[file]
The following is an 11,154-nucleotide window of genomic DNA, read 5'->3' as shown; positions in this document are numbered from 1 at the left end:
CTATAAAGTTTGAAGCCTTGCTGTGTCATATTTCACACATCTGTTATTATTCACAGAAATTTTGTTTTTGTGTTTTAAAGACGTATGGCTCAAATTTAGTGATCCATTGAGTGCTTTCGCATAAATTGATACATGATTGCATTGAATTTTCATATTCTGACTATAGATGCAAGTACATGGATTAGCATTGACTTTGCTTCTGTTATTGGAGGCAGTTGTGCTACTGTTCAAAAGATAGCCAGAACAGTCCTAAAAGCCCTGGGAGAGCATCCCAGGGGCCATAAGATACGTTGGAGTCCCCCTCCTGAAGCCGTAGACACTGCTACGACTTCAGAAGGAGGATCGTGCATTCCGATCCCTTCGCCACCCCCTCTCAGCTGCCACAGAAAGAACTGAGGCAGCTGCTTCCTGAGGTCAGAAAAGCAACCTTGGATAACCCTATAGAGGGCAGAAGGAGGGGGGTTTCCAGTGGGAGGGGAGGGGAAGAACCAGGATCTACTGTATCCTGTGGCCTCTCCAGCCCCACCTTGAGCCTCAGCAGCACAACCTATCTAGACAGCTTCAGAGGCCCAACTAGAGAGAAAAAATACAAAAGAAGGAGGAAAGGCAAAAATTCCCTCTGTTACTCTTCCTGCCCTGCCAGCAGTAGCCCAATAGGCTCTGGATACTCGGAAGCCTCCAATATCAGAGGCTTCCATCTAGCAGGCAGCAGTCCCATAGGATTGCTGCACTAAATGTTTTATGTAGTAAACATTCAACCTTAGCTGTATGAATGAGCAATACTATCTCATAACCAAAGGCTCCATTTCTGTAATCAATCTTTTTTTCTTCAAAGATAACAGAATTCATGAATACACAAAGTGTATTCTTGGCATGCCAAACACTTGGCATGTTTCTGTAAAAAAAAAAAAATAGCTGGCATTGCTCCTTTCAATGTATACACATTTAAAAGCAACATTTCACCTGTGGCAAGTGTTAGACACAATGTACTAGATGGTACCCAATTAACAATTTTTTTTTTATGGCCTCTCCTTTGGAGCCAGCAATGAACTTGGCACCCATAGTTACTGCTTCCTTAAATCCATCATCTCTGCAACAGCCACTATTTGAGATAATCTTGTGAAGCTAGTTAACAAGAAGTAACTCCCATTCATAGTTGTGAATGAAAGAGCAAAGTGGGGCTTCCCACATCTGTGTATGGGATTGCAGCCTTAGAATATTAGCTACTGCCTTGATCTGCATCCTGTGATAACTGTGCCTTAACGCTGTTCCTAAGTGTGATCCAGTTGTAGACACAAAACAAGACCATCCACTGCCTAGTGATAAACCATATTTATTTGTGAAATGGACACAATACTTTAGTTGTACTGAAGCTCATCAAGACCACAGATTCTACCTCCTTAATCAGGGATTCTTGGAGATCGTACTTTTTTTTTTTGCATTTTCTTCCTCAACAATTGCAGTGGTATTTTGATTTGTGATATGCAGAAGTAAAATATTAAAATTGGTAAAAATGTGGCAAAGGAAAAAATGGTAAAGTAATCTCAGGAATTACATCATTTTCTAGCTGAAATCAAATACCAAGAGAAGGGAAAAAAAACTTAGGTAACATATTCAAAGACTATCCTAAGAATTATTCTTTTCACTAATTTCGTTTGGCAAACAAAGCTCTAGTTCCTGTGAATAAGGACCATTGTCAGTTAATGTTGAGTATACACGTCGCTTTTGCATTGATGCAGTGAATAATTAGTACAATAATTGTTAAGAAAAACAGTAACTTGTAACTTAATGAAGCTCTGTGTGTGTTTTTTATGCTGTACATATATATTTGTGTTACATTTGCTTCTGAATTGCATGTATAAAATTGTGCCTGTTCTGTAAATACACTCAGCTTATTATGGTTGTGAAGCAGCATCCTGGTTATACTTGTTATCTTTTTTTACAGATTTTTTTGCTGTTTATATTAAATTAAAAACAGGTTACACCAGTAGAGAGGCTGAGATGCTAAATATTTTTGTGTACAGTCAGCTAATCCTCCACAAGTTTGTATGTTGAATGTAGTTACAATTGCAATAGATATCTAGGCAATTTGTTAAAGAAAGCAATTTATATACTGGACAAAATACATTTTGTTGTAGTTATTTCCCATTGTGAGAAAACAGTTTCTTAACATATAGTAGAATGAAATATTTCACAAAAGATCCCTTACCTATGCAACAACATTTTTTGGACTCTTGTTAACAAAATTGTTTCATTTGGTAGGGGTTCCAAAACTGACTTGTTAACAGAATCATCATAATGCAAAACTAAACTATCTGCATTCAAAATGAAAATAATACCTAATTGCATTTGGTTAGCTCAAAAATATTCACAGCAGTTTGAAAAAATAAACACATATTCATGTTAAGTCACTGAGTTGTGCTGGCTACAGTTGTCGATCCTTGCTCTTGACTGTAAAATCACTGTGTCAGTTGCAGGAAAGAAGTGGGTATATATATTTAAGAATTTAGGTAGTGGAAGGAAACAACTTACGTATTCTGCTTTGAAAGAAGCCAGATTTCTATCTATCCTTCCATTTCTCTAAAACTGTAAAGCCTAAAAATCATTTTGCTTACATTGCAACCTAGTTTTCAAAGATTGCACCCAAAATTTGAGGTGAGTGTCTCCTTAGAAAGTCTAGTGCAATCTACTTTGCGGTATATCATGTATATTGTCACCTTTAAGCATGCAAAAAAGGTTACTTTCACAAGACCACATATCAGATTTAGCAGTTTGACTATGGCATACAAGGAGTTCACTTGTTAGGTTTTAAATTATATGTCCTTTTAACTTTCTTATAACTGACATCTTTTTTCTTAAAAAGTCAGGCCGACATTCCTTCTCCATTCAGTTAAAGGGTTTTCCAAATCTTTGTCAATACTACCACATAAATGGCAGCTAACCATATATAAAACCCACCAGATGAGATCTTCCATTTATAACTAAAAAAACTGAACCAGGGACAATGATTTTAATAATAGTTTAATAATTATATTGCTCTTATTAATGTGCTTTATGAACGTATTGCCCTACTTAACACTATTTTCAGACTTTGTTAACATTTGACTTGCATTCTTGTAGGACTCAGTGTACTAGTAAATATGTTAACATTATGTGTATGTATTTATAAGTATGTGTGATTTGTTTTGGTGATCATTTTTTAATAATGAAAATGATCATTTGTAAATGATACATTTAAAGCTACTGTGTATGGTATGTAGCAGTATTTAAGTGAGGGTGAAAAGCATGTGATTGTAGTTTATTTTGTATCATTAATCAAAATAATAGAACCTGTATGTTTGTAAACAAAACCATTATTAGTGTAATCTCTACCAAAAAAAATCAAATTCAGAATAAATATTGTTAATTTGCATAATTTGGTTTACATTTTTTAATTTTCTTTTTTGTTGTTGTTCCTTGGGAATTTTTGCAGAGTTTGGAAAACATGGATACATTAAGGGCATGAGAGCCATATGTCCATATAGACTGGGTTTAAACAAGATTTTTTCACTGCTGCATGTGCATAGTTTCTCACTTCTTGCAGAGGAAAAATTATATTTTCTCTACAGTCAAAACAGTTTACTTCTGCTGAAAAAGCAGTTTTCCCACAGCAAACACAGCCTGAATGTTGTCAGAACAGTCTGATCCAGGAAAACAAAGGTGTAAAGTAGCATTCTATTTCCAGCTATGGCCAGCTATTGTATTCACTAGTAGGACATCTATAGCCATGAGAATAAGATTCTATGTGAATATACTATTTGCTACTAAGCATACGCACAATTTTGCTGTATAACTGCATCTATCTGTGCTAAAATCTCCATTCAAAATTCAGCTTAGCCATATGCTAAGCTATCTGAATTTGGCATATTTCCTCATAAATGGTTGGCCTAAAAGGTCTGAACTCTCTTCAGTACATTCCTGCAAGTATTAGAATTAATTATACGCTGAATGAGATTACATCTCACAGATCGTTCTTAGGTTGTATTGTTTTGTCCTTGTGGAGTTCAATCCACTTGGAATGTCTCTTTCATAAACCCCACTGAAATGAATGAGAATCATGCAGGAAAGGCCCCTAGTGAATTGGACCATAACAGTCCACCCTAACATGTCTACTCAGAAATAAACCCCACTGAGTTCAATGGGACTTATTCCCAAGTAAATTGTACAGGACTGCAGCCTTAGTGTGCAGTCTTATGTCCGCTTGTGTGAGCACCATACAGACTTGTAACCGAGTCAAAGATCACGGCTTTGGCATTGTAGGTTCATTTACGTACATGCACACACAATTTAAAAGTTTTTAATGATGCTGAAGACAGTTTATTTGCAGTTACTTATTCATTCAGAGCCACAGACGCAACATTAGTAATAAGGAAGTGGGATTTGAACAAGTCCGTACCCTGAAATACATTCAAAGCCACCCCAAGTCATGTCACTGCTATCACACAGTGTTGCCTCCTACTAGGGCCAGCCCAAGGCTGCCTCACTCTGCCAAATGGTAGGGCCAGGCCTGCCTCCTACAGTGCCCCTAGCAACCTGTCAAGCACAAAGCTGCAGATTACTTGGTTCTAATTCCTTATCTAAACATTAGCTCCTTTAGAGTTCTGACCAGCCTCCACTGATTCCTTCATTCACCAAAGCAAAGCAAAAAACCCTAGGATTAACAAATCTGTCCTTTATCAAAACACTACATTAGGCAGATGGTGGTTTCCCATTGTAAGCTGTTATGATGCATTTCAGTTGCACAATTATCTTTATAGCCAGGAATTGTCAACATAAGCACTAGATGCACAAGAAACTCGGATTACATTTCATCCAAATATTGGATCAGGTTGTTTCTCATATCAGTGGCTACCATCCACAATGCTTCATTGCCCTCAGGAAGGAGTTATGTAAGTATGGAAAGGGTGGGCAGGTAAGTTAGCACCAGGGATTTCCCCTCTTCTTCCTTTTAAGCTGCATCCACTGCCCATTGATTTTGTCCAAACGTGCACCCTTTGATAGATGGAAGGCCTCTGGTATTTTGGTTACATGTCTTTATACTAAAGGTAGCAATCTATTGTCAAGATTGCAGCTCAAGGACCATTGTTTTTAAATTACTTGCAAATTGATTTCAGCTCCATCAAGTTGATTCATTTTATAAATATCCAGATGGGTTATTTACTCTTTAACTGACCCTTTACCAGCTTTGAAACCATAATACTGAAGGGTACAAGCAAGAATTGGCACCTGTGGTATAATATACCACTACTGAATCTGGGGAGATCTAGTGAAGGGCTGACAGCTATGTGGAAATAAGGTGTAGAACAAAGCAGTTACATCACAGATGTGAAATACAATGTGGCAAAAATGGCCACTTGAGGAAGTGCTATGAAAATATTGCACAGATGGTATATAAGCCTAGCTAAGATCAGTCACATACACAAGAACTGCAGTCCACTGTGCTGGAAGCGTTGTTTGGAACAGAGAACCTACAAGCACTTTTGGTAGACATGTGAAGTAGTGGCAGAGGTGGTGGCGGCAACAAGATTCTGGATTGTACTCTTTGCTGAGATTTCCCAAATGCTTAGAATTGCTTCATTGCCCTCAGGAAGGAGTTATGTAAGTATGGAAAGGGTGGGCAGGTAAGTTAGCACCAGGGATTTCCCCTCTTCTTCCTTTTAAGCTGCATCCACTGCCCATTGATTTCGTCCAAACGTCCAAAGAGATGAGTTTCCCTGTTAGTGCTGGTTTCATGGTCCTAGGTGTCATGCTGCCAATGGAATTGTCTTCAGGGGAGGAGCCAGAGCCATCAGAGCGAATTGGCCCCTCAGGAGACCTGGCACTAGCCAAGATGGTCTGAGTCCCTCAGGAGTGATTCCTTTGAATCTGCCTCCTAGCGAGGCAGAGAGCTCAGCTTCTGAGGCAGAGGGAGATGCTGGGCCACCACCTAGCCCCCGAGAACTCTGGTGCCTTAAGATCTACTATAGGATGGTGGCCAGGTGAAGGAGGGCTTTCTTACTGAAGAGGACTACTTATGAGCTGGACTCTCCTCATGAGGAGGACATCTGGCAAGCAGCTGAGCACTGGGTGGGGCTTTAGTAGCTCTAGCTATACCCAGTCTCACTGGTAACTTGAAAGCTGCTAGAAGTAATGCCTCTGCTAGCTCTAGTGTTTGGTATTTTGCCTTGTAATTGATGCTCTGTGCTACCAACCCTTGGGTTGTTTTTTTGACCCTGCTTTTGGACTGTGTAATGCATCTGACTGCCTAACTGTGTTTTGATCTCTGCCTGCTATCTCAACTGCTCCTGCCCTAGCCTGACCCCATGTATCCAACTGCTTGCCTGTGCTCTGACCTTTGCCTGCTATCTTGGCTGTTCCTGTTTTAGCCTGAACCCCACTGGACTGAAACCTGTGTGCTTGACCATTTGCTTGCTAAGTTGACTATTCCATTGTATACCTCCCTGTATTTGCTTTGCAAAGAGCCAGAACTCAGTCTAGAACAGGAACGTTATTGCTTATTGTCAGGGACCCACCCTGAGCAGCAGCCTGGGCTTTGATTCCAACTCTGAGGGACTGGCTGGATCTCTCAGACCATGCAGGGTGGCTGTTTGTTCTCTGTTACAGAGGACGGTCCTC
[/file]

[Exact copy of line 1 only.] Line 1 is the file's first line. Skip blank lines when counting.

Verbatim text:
The following is an 11,154-nucleotide window of genomic DNA, read 5'->3' as shown; positions in this document are numbered from 1 at the left end: